A new report out of the U.S. Surgeon General's office this week is calling for increased tobacco taxes to discourage young Americans from picking up the smoking habit.
The report showed nearly one in five high school-aged teens smokes. That's down from earlier decades, but the rate of decline has slowed, the report said.
Calling for an end to the "tobacco epidemic," the report suggested everything from mass media campaigns to new restrictions to tobacco tax hikes in an effort to once again start cutting down on youth tobacco use.
"The evidence shows that increasing tobacco prices is effective at lowering smoking prevalence as well as consumption levels of tobacco products, especially by youth and young adults," the report said.
As the Obama administration pushes to ease the tax burden on the middle class, through a payroll tax cut and other measures, the tobacco tax has been the notable exception.
A 2009 law raised the federal tax on cigarettes to $1.01 per pack. Congress also passed a law allowing the Food and Drug Administration to enforce new standards on the tobacco industry -- a law aimed in large part at curbing youth tobacco use.
States and cities have pursued their own increased taxes. New York City has the highest combined state-and-local tax, at $5.85.
Governments are focusing on higher taxes as part of the arsenal of regulatory tools they have to combat the industry's costly marketing campaigns.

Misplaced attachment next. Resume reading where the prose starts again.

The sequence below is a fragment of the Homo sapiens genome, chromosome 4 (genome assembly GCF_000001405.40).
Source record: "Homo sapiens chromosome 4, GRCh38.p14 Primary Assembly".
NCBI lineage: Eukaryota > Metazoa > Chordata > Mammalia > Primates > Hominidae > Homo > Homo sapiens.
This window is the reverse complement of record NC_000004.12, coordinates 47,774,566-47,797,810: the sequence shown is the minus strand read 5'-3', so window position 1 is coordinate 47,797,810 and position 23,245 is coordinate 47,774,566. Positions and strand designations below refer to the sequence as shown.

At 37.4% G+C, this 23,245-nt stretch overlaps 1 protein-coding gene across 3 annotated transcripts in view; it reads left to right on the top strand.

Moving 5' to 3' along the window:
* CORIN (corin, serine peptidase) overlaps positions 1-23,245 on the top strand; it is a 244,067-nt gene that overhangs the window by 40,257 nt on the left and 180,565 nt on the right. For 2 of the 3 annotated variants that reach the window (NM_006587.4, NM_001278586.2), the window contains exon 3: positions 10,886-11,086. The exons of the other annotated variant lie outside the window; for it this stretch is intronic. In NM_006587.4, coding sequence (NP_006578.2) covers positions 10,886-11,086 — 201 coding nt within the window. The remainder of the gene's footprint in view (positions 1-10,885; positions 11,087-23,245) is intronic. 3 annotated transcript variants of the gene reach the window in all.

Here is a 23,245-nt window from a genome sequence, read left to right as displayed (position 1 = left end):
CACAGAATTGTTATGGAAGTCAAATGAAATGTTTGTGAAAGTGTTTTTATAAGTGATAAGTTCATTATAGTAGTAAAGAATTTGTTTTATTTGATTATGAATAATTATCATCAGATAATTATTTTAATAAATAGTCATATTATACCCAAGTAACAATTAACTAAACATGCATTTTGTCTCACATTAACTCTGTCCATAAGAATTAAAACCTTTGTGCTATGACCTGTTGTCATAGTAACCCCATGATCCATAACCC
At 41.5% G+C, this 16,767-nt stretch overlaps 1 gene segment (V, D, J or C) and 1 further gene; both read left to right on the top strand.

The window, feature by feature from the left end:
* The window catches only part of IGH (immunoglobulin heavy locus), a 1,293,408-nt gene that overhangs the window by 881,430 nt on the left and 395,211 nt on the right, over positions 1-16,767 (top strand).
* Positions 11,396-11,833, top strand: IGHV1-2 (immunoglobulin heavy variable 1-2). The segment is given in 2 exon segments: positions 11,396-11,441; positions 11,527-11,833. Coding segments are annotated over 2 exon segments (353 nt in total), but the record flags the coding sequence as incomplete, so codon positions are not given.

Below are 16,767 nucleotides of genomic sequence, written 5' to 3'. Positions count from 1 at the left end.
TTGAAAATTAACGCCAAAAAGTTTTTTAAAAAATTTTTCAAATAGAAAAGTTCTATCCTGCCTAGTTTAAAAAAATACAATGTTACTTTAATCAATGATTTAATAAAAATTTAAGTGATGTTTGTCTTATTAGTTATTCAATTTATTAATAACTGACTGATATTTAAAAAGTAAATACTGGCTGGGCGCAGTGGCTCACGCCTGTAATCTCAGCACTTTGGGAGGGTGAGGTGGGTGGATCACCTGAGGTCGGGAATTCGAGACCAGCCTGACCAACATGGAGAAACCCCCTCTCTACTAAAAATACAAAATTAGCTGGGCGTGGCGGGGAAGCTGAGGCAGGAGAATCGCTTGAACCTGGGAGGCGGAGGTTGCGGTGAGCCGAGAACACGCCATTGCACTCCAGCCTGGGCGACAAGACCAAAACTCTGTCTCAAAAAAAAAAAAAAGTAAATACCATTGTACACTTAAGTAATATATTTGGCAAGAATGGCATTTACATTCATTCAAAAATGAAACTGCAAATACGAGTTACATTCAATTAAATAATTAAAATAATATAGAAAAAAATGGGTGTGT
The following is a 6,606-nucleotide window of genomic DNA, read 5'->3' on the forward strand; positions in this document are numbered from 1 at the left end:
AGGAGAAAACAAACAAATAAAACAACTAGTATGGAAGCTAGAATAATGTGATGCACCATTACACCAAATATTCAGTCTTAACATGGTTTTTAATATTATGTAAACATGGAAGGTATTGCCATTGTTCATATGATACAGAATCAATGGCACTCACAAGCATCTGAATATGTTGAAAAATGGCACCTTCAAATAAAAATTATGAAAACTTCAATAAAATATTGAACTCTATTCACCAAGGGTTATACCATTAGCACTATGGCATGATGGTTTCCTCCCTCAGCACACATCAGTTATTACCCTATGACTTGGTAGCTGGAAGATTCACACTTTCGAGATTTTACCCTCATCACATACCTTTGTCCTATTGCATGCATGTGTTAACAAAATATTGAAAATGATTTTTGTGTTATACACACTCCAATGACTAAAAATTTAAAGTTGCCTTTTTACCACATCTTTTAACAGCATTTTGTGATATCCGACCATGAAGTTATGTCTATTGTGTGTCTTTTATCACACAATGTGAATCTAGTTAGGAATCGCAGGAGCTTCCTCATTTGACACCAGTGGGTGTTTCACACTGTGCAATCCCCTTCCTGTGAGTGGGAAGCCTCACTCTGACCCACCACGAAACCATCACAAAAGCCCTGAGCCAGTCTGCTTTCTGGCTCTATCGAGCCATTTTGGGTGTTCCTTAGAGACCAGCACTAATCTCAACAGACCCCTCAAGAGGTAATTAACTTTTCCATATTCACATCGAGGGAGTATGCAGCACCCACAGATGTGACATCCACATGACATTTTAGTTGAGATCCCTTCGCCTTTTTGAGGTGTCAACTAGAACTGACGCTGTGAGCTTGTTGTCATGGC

The Surgeon General's report showed tobacco companies spent $9.94 billion on marketing in 2008.
The report said it's important to stop young people from using tobacco because those who start smoking as teenagers can increase their chances of long-term addiction. They also quickly can experience reduced lung function, impaired lung growth, early heart disease and other health problems, such as asthma.
More than 80 percent of smokers begin by age 18, and 99 percent of adult smokers in the U.S. start by age 26, according to the 920-page report, which is the first comprehensive look at youth tobacco use from the Surgeon General's office in nearly two decades.
"We have come a long way since the days of smoking on airplanes and in college classrooms, but we have a long way to go," Secretary of Health and Human Resources Kathleen Sebelius said in a statement accompanying the latest report. "The prosperity and health of our nation depend on it."
In a statement Thursday, Richmond, Va.-based Altria Group, parent company of the nation's largest cigarette maker, Philip Morris USA, which makes the top-selling Marlboro brand, said it agrees that kids shouldn't use tobacco products and that it markets its products to adult tobacco users through age-verified direct communications and at retail stores.
"Underage tobacco use is a difficult issue, and there is not a simple solution," the company said. "We agree there's still more work to be done."
The Associated Press contributed to this report.